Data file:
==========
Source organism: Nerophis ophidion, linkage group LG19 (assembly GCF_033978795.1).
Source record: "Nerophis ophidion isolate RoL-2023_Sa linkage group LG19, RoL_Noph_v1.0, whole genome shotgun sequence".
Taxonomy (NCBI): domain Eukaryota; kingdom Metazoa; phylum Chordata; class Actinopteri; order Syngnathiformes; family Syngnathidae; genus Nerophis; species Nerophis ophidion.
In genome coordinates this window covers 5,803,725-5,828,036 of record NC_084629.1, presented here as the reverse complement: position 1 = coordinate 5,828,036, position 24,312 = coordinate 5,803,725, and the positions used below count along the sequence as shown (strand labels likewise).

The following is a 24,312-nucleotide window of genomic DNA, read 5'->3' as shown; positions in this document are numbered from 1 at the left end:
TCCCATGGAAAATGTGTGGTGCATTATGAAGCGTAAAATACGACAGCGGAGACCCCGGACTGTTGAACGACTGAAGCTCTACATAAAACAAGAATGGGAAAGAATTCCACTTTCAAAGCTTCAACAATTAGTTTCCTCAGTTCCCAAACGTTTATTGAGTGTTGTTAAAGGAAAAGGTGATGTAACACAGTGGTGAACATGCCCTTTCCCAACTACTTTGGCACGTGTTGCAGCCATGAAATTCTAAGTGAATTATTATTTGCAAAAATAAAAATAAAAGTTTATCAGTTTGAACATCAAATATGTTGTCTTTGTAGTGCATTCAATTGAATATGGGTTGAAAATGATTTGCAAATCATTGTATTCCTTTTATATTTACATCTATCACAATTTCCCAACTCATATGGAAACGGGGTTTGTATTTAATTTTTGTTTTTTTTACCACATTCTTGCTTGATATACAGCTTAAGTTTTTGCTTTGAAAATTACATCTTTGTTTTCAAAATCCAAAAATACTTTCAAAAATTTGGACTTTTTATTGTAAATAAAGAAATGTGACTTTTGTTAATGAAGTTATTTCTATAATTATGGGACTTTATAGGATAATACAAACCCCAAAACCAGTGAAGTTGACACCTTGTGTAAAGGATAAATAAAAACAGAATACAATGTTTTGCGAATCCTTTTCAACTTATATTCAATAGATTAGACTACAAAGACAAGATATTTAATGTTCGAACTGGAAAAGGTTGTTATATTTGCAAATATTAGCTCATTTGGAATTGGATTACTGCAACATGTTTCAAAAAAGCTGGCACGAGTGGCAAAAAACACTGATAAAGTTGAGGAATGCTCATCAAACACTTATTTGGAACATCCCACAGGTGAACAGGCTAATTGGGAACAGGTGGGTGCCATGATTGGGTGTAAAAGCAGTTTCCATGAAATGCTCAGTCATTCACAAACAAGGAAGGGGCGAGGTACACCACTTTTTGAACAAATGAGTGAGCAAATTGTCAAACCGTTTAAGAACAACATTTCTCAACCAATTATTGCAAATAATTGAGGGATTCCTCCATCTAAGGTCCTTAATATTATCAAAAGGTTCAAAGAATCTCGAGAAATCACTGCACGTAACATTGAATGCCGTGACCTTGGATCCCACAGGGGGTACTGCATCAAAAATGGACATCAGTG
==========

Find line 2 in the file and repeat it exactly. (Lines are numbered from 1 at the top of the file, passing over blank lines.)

Source record: "Nerophis ophidion isolate RoL-2023_Sa linkage group LG19, RoL_Noph_v1.0, whole genome shotgun sequence".